Photo Credit montrosehospital.com
By Autumn McLeod
In only the second semester of her freshman year at Oklahoma State University, undergraduate Emi Feldman would find herself harshly judging her body, waking up to blurry vision and on the brink of suicide. It was not until she started going to doctors and doing blood work that she realized she could keep starving herself because in her mind, not a lot of damage was done to her body.
“I remember I would literally think I’m a good anorexic because my hair is falling out,” said Feldman “Or I’m a good anorexic because my skin is blue.”
Feldman suffered from anorexia and as she continued on as an acting major, her obsession over how her body should look almost destroyed her life. Feldman faced the common misconception that is made about eating disorders in today’s society, which is that it affects mainly people, or more specifically women, of high socioeconomic status.
“Anybody can get an eating disorder. Eating disorders do not discriminate. They don’t look at your gender, they don’t look at race and they don’t look at your economic standing,” said Feldman. “Anyone at any age can be affected by an eating disorder.”
According to an eating disorder statistic conducted by the National Association of Anorexia Nervosa and Associated Disorders (ANAD), about 24 million people of all ages and genders suffer from an eating disorder in the United States. Only 1 in 10 men and women actually receive treatment, and only 35 percent of men and women that receive treatment do so at a specialized facility.
As Feldman continued on through her freshman year of college, she weighed a total of 85 pounds and continued to starve herself for days on end. Her parents decided that it was time for her to transfer schools and get help. Feldman is now a senior at Hofstra University studying broadcast journalism and has been in recovery for three years.
Eating disorders can include anorexia, bulimia and binge eating and are largely associated with body dissatisfaction. Another common misconception is that it is only a phase or lifestyle choice, but according to the National Eating Disorder Association, eating disorders are a life threatening condition and have the highest mortality rate among mental disorders.
Deaths resulting from eating disorders are 12 times higher than all other deaths, however, it continues to be disregarded as a serious illness. Even professionals in the medical field overlook symptoms. Feldman says her doctor openly admitted that he knew nothing about eating disorders.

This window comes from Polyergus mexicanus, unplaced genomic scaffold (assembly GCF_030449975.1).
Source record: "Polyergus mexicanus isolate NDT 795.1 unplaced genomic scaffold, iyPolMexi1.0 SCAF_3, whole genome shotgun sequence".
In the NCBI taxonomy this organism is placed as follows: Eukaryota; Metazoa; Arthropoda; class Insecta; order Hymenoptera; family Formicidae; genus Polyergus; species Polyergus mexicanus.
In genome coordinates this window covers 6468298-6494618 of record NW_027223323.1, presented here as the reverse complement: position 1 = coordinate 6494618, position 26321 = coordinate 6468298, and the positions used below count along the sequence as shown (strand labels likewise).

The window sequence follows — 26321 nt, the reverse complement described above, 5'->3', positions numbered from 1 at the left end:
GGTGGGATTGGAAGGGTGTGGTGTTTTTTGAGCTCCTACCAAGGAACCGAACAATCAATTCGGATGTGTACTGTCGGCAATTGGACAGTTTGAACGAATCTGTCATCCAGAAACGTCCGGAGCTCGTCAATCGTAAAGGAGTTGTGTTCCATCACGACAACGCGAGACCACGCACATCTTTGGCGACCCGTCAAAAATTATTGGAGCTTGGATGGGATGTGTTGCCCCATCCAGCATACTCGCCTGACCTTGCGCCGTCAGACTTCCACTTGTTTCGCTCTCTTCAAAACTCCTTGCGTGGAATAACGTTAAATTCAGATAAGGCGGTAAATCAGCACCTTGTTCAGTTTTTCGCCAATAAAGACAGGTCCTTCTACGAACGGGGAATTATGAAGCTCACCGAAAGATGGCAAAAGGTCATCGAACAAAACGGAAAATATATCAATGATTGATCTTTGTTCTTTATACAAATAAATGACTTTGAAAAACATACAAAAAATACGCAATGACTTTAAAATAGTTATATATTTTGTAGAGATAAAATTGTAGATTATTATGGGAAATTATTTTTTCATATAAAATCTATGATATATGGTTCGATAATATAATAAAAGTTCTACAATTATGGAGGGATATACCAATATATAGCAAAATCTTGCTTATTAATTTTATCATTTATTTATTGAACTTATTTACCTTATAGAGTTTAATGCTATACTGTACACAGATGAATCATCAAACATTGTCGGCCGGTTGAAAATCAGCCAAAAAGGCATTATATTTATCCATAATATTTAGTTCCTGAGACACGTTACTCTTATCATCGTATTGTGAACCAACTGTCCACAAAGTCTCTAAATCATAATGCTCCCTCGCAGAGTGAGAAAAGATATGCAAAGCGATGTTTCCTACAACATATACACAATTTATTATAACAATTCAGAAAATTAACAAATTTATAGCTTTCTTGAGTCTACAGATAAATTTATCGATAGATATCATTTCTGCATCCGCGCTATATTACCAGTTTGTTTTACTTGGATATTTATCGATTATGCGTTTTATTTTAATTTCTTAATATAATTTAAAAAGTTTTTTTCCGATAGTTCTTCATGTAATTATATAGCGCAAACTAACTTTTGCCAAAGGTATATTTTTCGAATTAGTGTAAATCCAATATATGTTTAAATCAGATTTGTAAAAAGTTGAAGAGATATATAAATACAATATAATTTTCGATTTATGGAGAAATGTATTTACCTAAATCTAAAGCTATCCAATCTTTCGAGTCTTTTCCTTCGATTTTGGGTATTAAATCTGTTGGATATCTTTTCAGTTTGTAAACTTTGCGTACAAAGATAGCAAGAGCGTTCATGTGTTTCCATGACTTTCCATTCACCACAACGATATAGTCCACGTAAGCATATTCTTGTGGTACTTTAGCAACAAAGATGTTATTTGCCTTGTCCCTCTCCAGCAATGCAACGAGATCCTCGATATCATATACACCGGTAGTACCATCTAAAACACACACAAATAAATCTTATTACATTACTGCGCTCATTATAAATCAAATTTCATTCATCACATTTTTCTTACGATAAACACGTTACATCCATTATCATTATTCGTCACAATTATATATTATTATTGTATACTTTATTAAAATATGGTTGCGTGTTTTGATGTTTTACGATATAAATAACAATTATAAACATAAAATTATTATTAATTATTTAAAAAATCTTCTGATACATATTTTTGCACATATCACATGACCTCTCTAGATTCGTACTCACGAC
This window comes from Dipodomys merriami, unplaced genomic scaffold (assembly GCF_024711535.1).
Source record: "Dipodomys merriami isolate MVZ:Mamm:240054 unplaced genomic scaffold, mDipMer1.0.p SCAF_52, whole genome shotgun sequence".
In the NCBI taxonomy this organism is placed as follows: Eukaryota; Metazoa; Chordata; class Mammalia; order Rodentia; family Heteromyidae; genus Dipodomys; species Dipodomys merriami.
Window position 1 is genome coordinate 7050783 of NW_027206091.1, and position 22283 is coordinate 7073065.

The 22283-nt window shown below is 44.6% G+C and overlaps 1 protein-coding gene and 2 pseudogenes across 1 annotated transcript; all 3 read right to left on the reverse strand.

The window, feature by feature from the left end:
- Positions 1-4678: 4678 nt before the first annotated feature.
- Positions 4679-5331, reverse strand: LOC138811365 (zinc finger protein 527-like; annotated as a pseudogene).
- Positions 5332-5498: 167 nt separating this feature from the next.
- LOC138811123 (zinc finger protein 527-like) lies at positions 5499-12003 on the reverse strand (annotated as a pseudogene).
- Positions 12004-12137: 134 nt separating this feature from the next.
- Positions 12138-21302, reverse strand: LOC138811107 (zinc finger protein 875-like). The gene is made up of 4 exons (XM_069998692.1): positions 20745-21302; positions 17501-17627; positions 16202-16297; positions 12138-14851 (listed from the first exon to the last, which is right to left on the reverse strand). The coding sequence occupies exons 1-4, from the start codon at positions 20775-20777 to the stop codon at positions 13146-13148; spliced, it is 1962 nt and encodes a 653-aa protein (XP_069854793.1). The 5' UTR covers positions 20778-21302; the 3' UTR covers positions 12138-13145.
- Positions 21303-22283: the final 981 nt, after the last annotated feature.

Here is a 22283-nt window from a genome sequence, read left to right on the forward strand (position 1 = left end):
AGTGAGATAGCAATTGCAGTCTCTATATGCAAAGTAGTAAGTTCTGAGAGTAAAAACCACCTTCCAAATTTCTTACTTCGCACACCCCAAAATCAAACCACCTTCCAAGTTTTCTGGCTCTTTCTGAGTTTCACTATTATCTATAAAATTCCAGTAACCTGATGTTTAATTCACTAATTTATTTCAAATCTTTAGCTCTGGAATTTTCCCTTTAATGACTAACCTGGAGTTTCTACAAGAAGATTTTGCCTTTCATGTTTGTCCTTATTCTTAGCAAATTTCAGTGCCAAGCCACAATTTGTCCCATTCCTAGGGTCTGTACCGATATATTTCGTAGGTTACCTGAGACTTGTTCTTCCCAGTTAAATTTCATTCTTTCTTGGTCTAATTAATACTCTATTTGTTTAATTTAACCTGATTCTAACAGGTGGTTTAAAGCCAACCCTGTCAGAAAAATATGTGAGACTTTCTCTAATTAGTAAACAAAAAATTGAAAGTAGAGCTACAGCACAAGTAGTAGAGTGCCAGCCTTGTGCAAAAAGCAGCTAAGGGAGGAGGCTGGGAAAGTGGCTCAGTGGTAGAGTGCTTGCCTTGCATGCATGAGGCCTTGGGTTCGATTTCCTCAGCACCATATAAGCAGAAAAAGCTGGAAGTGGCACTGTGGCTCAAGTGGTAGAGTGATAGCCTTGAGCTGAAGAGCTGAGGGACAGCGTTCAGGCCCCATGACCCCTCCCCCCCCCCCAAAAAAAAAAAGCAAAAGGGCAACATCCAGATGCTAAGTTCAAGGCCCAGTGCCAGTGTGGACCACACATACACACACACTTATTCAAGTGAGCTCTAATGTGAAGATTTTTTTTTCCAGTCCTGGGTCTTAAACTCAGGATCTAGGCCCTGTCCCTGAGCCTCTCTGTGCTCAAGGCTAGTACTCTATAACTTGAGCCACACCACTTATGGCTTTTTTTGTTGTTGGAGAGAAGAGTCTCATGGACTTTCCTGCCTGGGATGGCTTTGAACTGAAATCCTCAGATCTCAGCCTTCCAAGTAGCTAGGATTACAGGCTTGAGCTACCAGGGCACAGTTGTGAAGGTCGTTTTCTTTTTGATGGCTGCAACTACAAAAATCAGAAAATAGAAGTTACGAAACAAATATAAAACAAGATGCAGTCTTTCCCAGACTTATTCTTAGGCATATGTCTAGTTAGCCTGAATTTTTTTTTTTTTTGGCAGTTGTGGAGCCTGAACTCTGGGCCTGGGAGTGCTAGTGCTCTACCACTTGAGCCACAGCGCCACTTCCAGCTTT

The executive director and founder of Eating Disorder Collaborative/FEED IOP programs Sondra Kronberg shed light on why the serious illness is often overlooked in society.
“It’s not uncommon for physicians, parents and our culture in general to applaud weight loss so it’s often overlooked because the symptoms of an eating disorder very often don’t present in the blood work or the physical exam until the patient is far along in the eating disorder,” said Kronberg.
Many of the physicians that Kronberg trained had no experience in eating disorders themselves.
“I think that the medical population and I even think nutritionists and social workers who do not specialize in eating disorders have a misunderstanding of what an eating disorder is and they certainly don’t have the expertise to treat it,” she said.
Ebony Scott, who interns at the Renfrew Center for Eating Disorders in New York, found that statistics given on eating disorders can come out inaccurate because of misdiagnosis or even because of patients who go undiagnosed.
“In eating disorders 90 percent of the patients are women and 10 percent are males, but that figure is skewed because a lot of the times with males who have eating disorders, they go undiagnosed or untreated because it is something that is seen as a women’s disorder,” said Scott.
For both men and women, eating disorders have been viewed as an illness that can be prevented and just a way of acting out, however the non-profit organization ANAD believes otherwise.
“With eating disorders, the person does not have a choice. The person cannot have control over an eating disorder,” said ANAD’s community outreach coordinator Kyron Brana. “It is just the opposite.”
ANAD was founded in 1976 and offers a helpline as well as nationwide referral services to doctors, treatment centers and support groups. They are not only advocates for the prevention and alleviation of eating disorders, but also for healthy bodies, attitudes and behaviors.
Not all individuals feel that eating disorders are dangerous and in fact feel the opposite.
“We have seen a lot of pro ANAD sites where there are individuals who are counting eating disorders more as a lifestyle choice than a serious mental illness,” said Brana. “That is unfortunate and it is incredibly misleading.”
Feldman realized the severity of her eating disorder and currently travels around the world speaking on the issue. She is in the process of creating a campaign that teaches parents of preschoolers how to talk about their bodies around their children and how to educate children on their own bodies.
“We abuse mental health terms every day and don’t even think about it,” said Feldman. “I think that just stopping that action whether on a professional end or just social setting is going to do tremendous things.”